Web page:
Rainbow Ice Melt Race

Check out this easy rainbow ice-making how-to. After your kiddo makes the colorful cubes, they can line up a rainbow (red, orange, yellow, green, blue, indigo and violet) and race each one. Even though the cubes can’t move on their own, your child can push them across a piece of white card stock paper. As the cubes move, they’ll leave behind a colorful pattern. Ask your child to explain where the colors come from. Add on to the science experiment and coat the bottom of the cubes in salt. Observe or time the cubes to see if they melt at the same rate as plain (unsalted) ice.

Egg-cellent Food Coloring Rainbow

Did your child use the primary colors to mix secondary ones? Now that you have six plastic cups filled with custom colors, it’s time to break out the hard-boiled eggs. Dying eggs with food coloring is an easy way to explore and experiment. Before you dunk or dip the eggs (with the shell on) in the colorful water, ask your child to predict what they think will happen. Dip one egg in each color, wait 10 seconds and pull the eggs out. Put the eggs to the side and repeat, dunking a new set of eggs for one minute this time. Repeat the experiment—but wait five minutes or more. Compare the eggs and ask your child to explain the differences they see.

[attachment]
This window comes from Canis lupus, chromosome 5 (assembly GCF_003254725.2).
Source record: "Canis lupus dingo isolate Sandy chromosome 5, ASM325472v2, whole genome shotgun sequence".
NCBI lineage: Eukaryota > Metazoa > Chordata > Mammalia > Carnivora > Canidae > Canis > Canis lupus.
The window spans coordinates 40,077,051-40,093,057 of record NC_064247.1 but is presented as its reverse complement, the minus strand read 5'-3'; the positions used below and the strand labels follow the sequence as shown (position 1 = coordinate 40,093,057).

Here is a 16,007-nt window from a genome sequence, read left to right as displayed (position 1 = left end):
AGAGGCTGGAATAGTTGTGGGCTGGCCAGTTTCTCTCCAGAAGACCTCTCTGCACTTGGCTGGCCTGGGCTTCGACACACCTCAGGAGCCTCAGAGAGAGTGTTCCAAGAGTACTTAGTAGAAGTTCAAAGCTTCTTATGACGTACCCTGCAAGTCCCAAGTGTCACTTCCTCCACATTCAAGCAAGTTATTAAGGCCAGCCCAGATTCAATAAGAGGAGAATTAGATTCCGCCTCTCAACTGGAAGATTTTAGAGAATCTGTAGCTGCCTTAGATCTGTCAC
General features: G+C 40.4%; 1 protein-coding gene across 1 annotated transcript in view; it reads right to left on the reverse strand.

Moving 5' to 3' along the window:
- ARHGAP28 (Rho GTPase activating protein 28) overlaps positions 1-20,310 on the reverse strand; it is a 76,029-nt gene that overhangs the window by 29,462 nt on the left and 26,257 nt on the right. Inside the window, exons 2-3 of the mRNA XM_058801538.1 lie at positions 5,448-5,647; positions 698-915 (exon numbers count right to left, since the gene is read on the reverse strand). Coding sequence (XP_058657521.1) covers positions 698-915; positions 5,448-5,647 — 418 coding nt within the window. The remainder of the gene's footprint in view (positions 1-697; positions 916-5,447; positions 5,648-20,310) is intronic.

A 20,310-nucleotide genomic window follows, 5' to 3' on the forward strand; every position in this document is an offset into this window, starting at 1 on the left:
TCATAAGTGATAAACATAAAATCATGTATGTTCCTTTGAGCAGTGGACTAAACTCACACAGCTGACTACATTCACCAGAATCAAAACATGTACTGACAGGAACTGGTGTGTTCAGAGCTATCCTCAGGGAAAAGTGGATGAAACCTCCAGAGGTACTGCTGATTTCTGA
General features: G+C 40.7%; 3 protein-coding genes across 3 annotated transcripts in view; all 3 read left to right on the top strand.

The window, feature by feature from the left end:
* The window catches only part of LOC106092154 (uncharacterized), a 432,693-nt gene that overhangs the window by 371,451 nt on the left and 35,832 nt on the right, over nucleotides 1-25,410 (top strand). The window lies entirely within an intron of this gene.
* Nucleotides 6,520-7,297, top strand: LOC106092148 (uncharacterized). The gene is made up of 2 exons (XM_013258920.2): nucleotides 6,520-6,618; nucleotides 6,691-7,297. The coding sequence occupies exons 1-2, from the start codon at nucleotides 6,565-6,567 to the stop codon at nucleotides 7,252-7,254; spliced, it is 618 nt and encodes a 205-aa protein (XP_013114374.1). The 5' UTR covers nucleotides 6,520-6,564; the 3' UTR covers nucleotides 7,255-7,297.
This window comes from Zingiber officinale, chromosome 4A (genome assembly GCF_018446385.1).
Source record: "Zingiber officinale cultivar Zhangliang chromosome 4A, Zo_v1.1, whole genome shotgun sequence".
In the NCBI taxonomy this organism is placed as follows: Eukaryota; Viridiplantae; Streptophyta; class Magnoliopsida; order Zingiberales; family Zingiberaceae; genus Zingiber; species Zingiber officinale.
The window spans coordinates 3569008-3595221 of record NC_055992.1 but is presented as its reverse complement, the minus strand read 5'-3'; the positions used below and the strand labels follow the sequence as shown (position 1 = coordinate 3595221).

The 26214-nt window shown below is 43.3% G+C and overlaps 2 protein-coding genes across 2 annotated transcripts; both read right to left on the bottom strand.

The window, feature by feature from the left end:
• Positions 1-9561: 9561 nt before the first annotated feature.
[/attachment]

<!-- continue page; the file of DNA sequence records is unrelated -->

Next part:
Primary Color Mixing

Yellow and blue make what? Help your little learner to explore the primary colors—red, yellow, and blue. Pour tap water into three clear plastic cups. Add three to four drops of each primary color into each cup. Now it’s time to mix the colors. Use additional clear plastic cups to blend the primaries into secondary hues (green, orange, and purple). Pour part of the yellow water into an empty cup, add blue, and watch what happens. Repeat with the other colors.

Magic Color Change Flowers

How can your kiddo turn a white flower blue, pink or purple? This experiment allows your child to see how water moves through a flower. Fill a clear cup half-way with water. Add a few drops of your child’s favorite food coloring hue. Cut the end of a white carnation’s stem and place it into the water. Repeat with different colors in different cups. Watch and wait! Ask your child what they think will happen to the flower. As the flower sits in the water, the food coloring will make its way through the step and to the petals—changing the flower’s color.

Top Tie Dye Ideas

Yes, tie typically means adding fabric-ready pigments from the craft store to plain white tee’s, tanks, socks, and more. But you can also use food coloring. Ramp up the experimental aspect of a seemingly simple tie dye craft and compare the differences between fabric pigments and food coloring from your kitchen’s pantry. Try each of these dye crafts with both color options, hypothesize what will happen and observe the similarities/differences.

—Erica Loop